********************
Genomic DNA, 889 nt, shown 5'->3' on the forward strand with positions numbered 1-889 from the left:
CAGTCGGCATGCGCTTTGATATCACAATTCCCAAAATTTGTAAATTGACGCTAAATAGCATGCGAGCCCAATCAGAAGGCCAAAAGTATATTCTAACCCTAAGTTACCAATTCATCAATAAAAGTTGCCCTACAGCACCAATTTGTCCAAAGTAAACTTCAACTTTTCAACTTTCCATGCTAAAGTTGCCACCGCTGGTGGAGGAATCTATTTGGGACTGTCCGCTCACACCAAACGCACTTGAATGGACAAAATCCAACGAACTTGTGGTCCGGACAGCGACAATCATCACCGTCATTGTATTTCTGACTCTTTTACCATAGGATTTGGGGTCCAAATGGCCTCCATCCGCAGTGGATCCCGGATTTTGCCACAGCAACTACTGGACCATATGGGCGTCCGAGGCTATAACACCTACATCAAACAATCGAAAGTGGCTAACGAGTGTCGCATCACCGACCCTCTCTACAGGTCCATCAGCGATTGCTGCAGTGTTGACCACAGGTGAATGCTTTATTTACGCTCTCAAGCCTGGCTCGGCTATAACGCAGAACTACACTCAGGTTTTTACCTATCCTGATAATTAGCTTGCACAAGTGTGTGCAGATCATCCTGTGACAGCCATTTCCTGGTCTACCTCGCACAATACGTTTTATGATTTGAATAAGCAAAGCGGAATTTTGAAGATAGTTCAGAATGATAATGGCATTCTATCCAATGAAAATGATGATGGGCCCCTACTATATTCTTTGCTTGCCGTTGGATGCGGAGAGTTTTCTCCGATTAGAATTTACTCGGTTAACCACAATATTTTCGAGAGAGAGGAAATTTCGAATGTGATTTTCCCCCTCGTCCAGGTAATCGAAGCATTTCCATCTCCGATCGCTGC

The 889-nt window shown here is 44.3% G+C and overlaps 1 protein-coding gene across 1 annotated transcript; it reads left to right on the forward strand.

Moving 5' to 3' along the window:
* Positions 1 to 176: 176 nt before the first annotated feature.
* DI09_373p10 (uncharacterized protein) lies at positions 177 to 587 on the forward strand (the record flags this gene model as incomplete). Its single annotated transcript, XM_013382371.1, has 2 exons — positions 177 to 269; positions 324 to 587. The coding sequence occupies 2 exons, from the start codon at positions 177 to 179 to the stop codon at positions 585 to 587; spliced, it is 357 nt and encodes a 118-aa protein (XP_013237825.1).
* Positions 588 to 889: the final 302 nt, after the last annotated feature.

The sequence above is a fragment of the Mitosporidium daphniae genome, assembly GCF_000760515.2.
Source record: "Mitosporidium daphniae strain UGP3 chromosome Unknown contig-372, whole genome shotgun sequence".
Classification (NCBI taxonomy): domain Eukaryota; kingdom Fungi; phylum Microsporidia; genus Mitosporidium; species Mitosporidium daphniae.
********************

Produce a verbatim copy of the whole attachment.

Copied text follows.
Genomic DNA, 889 nt, shown 5'->3' on the forward strand with positions numbered 1-889 from the left:
CAGTCGGCATGCGCTTTGATATCACAATTCCCAAAATTTGTAAATTGACGCTAAATAGCATGCGAGCCCAATCAGAAGGCCAAAAGTATATTCTAACCCTAAGTTACCAATTCATCAATAAAAGTTGCCCTACAGCACCAATTTGTCCAAAGTAAACTTCAACTTTTCAACTTTCCATGCTAAAGTTGCCACCGCTGGTGGAGGAATCTATTTGGGACTGTCCGCTCACACCAAACGCACTTGAATGGACAAAATCCAACGAACTTGTGGTCCGGACAGCGACAATCATCACCGTCATTGTATTTCTGACTCTTTTACCATAGGATTTGGGGTCCAAATGGCCTCCATCCGCAGTGGATCCCGGATTTTGCCACAGCAACTACTGGACCATATGGGCGTCCGAGGCTATAACACCTACATCAAACAATCGAAAGTGGCTAACGAGTGTCGCATCACCGACCCTCTCTACAGGTCCATCAGCGATTGCTGCAGTGTTGACCACAGGTGAATGCTTTATTTACGCTCTCAAGCCTGGCTCGGCTATAACGCAGAACTACACTCAGGTTTTTACCTATCCTGATAATTAGCTTGCACAAGTGTGTGCAGATCATCCTGTGACAGCCATTTCCTGGTCTACCTCGCACAATACGTTTTATGATTTGAATAAGCAAAGCGGAATTTTGAAGATAGTTCAGAATGATAATGGCATTCTATCCAATGAAAATGATGATGGGCCCCTACTATATTCTTTGCTTGCCGTTGGATGCGGAGAGTTTTCTCCGATTAGAATTTACTCGGTTAACCACAATATTTTCGAGAGAGAGGAAATTTCGAATGTGATTTTCCCCCTCGTCCAGGTAATCGAAGCATTTCCATCTCCGATCGCTGC

The 889-nt window shown here is 44.3% G+C and overlaps 1 protein-coding gene across 1 annotated transcript; it reads left to right on the forward strand.

Moving 5' to 3' along the window:
* Positions 1 to 176: 176 nt before the first annotated feature.
* DI09_373p10 (uncharacterized protein) lies at positions 177 to 587 on the forward strand (the record flags this gene model as incomplete). Its single annotated transcript, XM_013382371.1, has 2 exons — positions 177 to 269; positions 324 to 587. The coding sequence occupies 2 exons, from the start codon at positions 177 to 179 to the stop codon at positions 585 to 587; spliced, it is 357 nt and encodes a 118-aa protein (XP_013237825.1).
* Positions 588 to 889: the final 302 nt, after the last annotated feature.

The sequence above is a fragment of the Mitosporidium daphniae genome, assembly GCF_000760515.2.
Source record: "Mitosporidium daphniae strain UGP3 chromosome Unknown contig-372, whole genome shotgun sequence".
Classification (NCBI taxonomy): domain Eukaryota; kingdom Fungi; phylum Microsporidia; genus Mitosporidium; species Mitosporidium daphniae.